Sunday, April 28, 2019

Off the Bookshelf: THE SPIES THAT BIND, by Ally Carter

An Audible Original

Let's start off by saying I think I'm hooked.

THE SPIES THAT BIND is a prequel story in the Gallagher Girls series -- about a school for girls that teaches them how to be spies.

Hooked already?

It's told from the viewpoint of Cammie, who has just lost her father to a spying mission, and whose mother, a former Gallagher girl, has just become Headmistress of the school. Talk about starting out with some problems, on your first day of school -- at age 12.

There's a lot to live up to, being a Gallagher girl. The story starts with a prologue, how Gilliam Gallagher saved President Lincoln's life, despite her corset and hoop skirts and delicate physique, and the Gallagher girls were born. That's quite a legacy to live up to. Cammie has a tough first week of school, but by the end of it, she's made some loyal friends and passed a few tough tests -- physical, mental, emotional, and even ethical.

Kudos to the narrator, Rebecca Soler, for distinctive voices and for being entirely listen-able. Yeah, I might be hooked on her as a reader, as well as the books themselves. Gotta love Audible Originals, introducing me to authors and narrators I might not have tried otherwise.

Sunday, April 21, 2019

Off the Bookshelf: I'M FROM THE SUN, by Morgan Taylor

An Audible Original.

The blurb on the Audible site quotes the NY Times saying this is "Dr. Seuss meets Yellow Submarine."

Major fun.
This is a fable of sorts, about a boy who lives on the sun. Gustafer Yellowgold is your typical kid with big dreams, held back by bullies and family expectations, facing a future he doesn't want. He's the son of the butcher, and spends all his after-school time making deliveries. Except on the sun the main food source is raisins. But Gustafer hates raisins!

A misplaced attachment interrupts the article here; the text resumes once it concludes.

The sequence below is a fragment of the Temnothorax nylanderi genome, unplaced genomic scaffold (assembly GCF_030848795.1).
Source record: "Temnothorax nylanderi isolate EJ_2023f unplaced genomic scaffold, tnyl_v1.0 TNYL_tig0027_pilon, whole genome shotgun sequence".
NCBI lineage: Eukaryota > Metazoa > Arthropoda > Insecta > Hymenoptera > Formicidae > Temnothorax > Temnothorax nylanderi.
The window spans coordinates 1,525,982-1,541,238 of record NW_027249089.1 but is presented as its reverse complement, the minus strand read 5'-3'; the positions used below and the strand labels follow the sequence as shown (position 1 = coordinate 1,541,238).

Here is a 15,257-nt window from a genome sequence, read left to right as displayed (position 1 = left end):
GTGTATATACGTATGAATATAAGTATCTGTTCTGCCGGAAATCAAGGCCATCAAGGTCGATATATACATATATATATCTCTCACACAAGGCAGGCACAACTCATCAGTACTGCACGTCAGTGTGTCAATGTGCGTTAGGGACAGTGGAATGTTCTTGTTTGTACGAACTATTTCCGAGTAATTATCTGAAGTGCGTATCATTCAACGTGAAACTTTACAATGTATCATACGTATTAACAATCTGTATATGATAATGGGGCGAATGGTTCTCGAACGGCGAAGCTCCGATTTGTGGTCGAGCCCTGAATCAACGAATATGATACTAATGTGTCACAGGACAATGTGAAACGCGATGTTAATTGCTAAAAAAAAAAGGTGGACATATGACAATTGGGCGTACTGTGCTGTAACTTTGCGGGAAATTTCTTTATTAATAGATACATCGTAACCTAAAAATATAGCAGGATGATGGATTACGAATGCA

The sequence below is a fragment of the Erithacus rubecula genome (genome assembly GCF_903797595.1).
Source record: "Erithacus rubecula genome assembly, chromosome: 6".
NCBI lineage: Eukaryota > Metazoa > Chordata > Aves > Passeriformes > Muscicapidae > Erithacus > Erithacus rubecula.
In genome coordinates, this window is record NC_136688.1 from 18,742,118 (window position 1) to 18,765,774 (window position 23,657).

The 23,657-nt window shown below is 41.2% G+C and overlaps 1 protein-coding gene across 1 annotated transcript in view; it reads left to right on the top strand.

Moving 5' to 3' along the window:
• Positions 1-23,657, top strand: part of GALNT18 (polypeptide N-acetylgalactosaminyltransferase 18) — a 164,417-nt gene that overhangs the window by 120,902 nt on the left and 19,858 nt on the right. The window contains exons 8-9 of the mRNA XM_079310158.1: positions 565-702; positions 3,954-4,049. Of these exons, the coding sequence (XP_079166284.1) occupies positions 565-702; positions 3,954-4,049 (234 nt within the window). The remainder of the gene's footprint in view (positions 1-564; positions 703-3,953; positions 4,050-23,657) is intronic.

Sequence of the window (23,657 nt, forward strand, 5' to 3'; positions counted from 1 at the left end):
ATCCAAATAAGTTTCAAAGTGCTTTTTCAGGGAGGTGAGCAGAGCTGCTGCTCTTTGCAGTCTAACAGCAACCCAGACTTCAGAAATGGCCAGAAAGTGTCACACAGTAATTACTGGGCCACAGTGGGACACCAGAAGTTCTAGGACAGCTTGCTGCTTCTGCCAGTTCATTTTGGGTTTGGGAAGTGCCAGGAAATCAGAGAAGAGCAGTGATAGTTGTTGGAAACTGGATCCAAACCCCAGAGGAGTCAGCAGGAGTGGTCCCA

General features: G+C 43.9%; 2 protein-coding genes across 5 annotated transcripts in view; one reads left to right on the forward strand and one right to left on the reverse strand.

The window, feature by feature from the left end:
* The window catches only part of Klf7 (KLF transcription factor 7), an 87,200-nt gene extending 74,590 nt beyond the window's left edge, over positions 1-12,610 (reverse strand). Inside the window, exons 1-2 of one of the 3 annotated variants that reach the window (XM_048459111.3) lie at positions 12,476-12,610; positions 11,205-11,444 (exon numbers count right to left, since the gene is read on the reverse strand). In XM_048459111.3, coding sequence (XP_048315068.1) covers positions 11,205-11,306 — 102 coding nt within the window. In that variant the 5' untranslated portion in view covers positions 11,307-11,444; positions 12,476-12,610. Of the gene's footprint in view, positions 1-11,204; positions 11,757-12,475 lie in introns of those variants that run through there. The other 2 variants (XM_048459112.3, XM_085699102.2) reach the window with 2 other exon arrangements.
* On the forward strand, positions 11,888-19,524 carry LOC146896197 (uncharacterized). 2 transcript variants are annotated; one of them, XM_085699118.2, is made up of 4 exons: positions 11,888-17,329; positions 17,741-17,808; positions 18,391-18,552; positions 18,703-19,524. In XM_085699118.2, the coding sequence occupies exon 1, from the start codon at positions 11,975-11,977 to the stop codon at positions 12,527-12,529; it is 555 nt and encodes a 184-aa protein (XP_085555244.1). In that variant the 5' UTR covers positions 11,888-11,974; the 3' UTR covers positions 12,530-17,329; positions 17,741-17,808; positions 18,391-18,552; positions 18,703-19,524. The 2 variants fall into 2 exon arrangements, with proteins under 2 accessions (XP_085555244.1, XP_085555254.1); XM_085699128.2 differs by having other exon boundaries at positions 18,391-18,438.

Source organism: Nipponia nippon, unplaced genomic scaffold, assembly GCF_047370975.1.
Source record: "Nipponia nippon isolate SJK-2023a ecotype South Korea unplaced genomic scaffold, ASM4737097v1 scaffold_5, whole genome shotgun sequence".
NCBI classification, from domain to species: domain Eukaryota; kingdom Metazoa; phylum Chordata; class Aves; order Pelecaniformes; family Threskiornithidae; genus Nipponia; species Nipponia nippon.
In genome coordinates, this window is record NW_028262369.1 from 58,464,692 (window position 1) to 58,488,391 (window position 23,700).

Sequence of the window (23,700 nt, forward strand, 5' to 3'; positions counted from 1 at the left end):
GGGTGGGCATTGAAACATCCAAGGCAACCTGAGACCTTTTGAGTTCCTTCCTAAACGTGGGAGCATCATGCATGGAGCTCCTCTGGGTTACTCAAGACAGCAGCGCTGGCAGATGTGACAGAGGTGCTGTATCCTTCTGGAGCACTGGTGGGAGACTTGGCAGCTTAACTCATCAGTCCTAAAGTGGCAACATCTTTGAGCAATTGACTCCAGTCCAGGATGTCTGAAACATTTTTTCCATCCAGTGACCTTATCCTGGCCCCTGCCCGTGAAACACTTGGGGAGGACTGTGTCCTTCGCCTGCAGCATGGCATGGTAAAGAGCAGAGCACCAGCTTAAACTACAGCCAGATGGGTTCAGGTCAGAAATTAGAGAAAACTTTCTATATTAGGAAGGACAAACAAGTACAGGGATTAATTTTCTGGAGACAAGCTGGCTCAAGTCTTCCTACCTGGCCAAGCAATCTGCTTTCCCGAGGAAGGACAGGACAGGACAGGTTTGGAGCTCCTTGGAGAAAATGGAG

Okay, you get the idea. Intrigued already?

The author sings as well as narrates, and does a great job with different voices for the many diverse characters. The songs are original and add expand on the trials and tribulations of poor Gustafer, and give a bigger picture of life on the sun.

Our hero ... becomes a hero. Or at least a legend. He faces some tough choices and does a lot of growing up. The most important lesson he learns? How to stand up for himself and reach for his dreams, no matter what people say, no matter how small he thinks his chances are. He's a typical kid -- even if he does live on the sun.

Get it for your favorite kid who likes adventures and silly songs. Listen to it yourself. Warning: you might be tempted to sing along ...

Sunday, April 14, 2019

Off the Bookshelf: STARDUST, by Neil Gaiman

Audio book.

What a delightful adventure. Touching. Fun. Humorous. Beautiful. Wry commentary on life in general and idealistic young lovers in particular. Very reminiscent of Terry Pratchett.